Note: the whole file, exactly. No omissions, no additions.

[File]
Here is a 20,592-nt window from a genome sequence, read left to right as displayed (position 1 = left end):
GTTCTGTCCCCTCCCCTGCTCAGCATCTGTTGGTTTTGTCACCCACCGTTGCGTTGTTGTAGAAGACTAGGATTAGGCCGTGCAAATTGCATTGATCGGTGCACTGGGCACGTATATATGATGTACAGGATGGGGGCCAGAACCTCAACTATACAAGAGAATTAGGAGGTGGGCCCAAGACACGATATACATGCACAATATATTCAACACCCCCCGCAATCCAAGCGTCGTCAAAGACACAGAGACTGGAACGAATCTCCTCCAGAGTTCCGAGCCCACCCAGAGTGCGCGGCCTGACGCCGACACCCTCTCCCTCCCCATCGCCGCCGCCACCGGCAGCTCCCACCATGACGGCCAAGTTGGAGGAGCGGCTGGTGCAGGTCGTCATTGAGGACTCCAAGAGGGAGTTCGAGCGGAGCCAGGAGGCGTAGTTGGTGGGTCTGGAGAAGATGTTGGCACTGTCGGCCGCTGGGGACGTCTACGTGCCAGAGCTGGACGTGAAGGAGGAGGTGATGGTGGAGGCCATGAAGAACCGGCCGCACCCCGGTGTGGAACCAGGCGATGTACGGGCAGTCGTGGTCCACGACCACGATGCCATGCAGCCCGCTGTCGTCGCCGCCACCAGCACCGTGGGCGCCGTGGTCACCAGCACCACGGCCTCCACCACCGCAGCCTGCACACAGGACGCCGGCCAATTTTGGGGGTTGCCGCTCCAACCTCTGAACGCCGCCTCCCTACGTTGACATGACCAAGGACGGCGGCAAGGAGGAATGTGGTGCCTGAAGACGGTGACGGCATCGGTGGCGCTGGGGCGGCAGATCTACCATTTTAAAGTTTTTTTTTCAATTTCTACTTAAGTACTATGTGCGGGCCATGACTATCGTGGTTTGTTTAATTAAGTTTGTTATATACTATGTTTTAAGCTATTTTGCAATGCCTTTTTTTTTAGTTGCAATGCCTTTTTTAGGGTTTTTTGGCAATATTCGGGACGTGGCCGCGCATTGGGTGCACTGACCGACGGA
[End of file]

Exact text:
Here is a 20,592-nt window from a genome sequence, read left to right as displayed (position 1 = left end):
GTTCTGTCCCCTCCCCTGCTCAGCATCTGTTGGTTTTGTCACCCACCGTTGCGTTGTTGTAGAAGACTAGGATTAGGCCGTGCAAATTGCATTGATCGGTGCACTGGGCACGTATATATGATGTACAGGATGGGGGCCAGAACCTCAACTATACAAGAGAATTAGGAGGTGGGCCCAAGACACGATATACATGCACAATATATTCAACACCCCCCGCAATCCAAGCGTCGTCAAAGACACAGAGACTGGAACGAATCTCCTCCAGAGTTCCGAGCCCACCCAGAGTGCGCGGCCTGACGCCGACACCCTCTCCCTCCCCATCGCCGCCGCCACCGGCAGCTCCCACCATGACGGCCAAGTTGGAGGAGCGGCTGGTGCAGGTCGTCATTGAGGACTCCAAGAGGGAGTTCGAGCGGAGCCAGGAGGCGTAGTTGGTGGGTCTGGAGAAGATGTTGGCACTGTCGGCCGCTGGGGACGTCTACGTGCCAGAGCTGGACGTGAAGGAGGAGGTGATGGTGGAGGCCATGAAGAACCGGCCGCACCCCGGTGTGGAACCAGGCGATGTACGGGCAGTCGTGGTCCACGACCACGATGCCATGCAGCCCGCTGTCGTCGCCGCCACCAGCACCGTGGGCGCCGTGGTCACCAGCACCACGGCCTCCACCACCGCAGCCTGCACACAGGACGCCGGCCAATTTTGGGGGTTGCCGCTCCAACCTCTGAACGCCGCCTCCCTACGTTGACATGACCAAGGACGGCGGCAAGGAGGAATGTGGTGCCTGAAGACGGTGACGGCATCGGTGGCGCTGGGGCGGCAGATCTACCATTTTAAAGTTTTTTTTTCAATTTCTACTTAAGTACTATGTGCGGGCCATGACTATCGTGGTTTGTTTAATTAAGTTTGTTATATACTATGTTTTAAGCTATTTTGCAATGCCTTTTTTTTTAGTTGCAATGCCTTTTTTAGGGTTTTTTGGCAATATTCGGGACGTGGCCGCGCATTGGGTGCACTGACCGACGGA